Tree nuts are many including almonds, brazil nuts, cashews, hazelnuts, macadamia nuts, pecans, pine nuts, pistachios and walnuts. Did you know that in the 18th and 19th centuries, chestnuts and pecans were used as currency in some parts of the United States? There were even circumstances in which people in Appalachia paid their properly taxes with nuts. I must say, wow….! That is amazing, it sounds like trading when money was not available.
Throughout history, choosing a healthy diet has always been all about sacrifice. Foregoing the appetizers, desserts, simple carbs or saturated fat. But what IF something you really like turned out to be good for you? That is the walnut! It’s sad to say most people today don’t include walnuts in their diet. Some may say walnuts have a “bitter taste” and indeed the skin can be bitter, but toasting them brings out a richer nuttiness and makes those skins easy to rub off.
So why walnuts? Among all tree nuts – walnuts hold champion status. Because walnuts are the only nut to contain a significant amount of plant based omega-3 fatty acid storing 2500 mg in one once serving, about 1/4 cup. Many researchers conclude that diets enriched with walnuts lead to lower total and LDL (lousy) cholesterol, lower cardiovascular risk, and even help suppress some autoimmune disorders such as Rheumatoid Arthritis, Multiple Sclerosis and Lupus1. Given that walnuts are high in plant based omega-3 fatty acid they can improve neuron function as they contain antioxidants and defend against the harmful free radicals. Studies suggest that eating walnuts as part of a healthy diet can improve cognitive function as we age and may even help reduce the risk or slow the progression of Alzheimer’s disease and other brain disorders 2. Those walnuts can give our brains a boost!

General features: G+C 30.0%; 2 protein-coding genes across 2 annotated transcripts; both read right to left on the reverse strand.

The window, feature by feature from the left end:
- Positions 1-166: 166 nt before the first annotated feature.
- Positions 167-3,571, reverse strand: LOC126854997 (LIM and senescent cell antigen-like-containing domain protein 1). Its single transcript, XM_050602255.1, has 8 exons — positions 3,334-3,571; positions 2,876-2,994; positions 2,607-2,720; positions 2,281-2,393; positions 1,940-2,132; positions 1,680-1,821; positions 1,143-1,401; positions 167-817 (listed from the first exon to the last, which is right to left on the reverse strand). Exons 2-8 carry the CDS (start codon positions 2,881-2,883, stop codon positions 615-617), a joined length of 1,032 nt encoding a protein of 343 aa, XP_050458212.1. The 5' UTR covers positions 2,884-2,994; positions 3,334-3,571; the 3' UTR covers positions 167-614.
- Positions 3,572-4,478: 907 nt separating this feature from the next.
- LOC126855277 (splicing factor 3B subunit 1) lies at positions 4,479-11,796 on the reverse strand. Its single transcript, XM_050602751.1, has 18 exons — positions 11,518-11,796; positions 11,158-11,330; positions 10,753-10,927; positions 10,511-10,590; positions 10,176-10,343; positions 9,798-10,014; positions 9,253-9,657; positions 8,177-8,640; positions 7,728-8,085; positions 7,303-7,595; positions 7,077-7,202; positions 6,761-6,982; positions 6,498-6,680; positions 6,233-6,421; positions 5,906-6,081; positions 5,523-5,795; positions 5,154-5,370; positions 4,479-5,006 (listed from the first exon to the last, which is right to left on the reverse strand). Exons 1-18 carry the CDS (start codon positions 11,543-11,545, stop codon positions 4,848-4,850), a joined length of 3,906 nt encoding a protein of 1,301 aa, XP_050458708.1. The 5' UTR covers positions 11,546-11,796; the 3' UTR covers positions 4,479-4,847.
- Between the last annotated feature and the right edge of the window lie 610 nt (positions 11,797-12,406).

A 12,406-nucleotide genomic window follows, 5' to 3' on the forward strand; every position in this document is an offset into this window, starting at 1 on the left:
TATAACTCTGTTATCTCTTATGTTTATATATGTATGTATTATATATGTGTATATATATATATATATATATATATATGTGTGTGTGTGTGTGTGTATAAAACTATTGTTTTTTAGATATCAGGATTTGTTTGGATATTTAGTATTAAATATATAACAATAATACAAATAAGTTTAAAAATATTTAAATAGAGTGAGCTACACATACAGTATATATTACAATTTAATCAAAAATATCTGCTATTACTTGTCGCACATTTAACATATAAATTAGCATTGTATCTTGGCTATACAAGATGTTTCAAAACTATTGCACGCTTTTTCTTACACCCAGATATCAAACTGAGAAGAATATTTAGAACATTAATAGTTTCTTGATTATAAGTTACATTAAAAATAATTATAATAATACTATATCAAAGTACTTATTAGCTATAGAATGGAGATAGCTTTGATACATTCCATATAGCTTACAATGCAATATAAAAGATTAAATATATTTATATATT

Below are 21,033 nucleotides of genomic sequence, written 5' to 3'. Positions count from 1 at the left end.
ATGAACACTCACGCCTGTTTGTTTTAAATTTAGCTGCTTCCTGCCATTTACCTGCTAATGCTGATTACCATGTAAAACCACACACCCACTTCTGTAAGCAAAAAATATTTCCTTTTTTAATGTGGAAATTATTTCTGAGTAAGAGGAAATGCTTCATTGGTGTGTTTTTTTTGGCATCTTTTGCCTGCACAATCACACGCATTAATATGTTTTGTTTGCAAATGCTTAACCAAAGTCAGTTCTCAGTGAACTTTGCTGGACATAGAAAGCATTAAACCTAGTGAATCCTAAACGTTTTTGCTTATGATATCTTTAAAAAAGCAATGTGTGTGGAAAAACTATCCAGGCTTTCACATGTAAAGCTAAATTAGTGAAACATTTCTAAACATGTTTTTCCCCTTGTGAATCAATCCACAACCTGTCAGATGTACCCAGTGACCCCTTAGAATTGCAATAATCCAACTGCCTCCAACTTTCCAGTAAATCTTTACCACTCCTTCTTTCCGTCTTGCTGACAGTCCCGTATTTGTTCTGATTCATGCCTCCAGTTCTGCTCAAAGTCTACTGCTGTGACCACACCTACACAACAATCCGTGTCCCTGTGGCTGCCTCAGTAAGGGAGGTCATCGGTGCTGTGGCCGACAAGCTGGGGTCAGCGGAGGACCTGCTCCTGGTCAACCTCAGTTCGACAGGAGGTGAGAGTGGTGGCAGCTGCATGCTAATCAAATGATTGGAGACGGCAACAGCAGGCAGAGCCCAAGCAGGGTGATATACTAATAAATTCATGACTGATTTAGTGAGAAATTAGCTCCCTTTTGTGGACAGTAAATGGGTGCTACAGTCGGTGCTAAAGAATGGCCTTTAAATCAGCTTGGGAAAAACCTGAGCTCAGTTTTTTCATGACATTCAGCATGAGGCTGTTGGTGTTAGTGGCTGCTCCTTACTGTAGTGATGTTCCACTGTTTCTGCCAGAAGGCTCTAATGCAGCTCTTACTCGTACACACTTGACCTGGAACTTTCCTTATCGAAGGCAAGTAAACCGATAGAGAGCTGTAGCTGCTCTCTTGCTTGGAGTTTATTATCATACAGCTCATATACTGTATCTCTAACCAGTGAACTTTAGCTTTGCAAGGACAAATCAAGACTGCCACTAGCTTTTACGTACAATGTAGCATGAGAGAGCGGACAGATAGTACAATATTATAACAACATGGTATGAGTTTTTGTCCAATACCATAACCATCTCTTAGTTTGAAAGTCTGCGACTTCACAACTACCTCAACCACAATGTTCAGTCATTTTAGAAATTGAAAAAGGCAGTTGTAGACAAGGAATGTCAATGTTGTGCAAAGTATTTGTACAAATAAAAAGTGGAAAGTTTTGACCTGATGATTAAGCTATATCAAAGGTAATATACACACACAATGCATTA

Why choose walnuts from other nuts? God has given us nuts and seeds in the original diet. Diets rich in high fat foods, such as nuts, always raise the concern about potential for weight gain, but fortunately studies shown those on a high walnut diet did not gain weight. So consider adding walnuts to your salad, cereal, when making pesto, cookies, or lentil walnuts loaf etc.
Walnut Maple Cookies
2 1/2 C walnuts, ground in food processor 2/3 C whole wheat pastry flour
1 tsp salt (consider use 1/2 tsp)
1/3 C flaxseed meal
1/3 C carob chips (don’t like carob? may use dark chocolate chips)
1/2 C + 2 Tbsp maple syrup
2 tsp vanilla
In a small bowl add all the ingredients in the given order. Mix well.
Spray a large cookie sheet with cooking spray and preheat the oven to 350 degrees F.
Drop dough on cookie sheet with a spoon and flatten with a fork
Bake for 10 – 15 minutes or until golden brown, checking often to prevent burning
Let cool before removing from the cookie sheet.
Makes one dozen.
PS: these cookies can burn easily and become hard if too dark. Use a double insulated cookie sheet for baking and bake on the middle rack of the oven.
They also have lots of plant based omega-3 fatty acid when combining walnuts and flaxseeds meal.
Courtesy: “Depression the Way Out” book by, Neil Nedley MD